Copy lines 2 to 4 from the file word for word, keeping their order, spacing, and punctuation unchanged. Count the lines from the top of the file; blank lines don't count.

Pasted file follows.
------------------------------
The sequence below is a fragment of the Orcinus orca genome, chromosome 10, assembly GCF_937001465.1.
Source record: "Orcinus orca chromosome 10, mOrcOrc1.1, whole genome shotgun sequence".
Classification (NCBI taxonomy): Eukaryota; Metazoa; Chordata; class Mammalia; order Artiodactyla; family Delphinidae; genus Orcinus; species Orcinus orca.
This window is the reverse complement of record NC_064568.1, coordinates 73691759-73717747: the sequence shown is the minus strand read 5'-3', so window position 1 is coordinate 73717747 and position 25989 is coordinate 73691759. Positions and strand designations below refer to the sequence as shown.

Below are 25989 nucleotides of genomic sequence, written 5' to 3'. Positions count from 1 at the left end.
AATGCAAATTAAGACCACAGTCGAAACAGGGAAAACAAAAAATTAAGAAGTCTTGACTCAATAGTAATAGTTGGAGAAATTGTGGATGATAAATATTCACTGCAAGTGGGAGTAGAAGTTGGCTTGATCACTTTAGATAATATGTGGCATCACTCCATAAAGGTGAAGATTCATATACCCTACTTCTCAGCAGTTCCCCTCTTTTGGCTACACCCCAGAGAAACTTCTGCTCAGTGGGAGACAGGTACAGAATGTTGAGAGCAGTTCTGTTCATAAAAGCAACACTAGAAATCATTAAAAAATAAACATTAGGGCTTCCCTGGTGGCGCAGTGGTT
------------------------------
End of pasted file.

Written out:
Source record: "Orcinus orca chromosome 10, mOrcOrc1.1, whole genome shotgun sequence".
Classification (NCBI taxonomy): Eukaryota; Metazoa; Chordata; class Mammalia; order Artiodactyla; family Delphinidae; genus Orcinus; species Orcinus orca.
This window is the reverse complement of record NC_064568.1, coordinates 73691759-73717747: the sequence shown is the minus strand read 5'-3', so window position 1 is coordinate 73717747 and position 25989 is coordinate 73691759. Positions and strand designations below refer to the sequence as shown.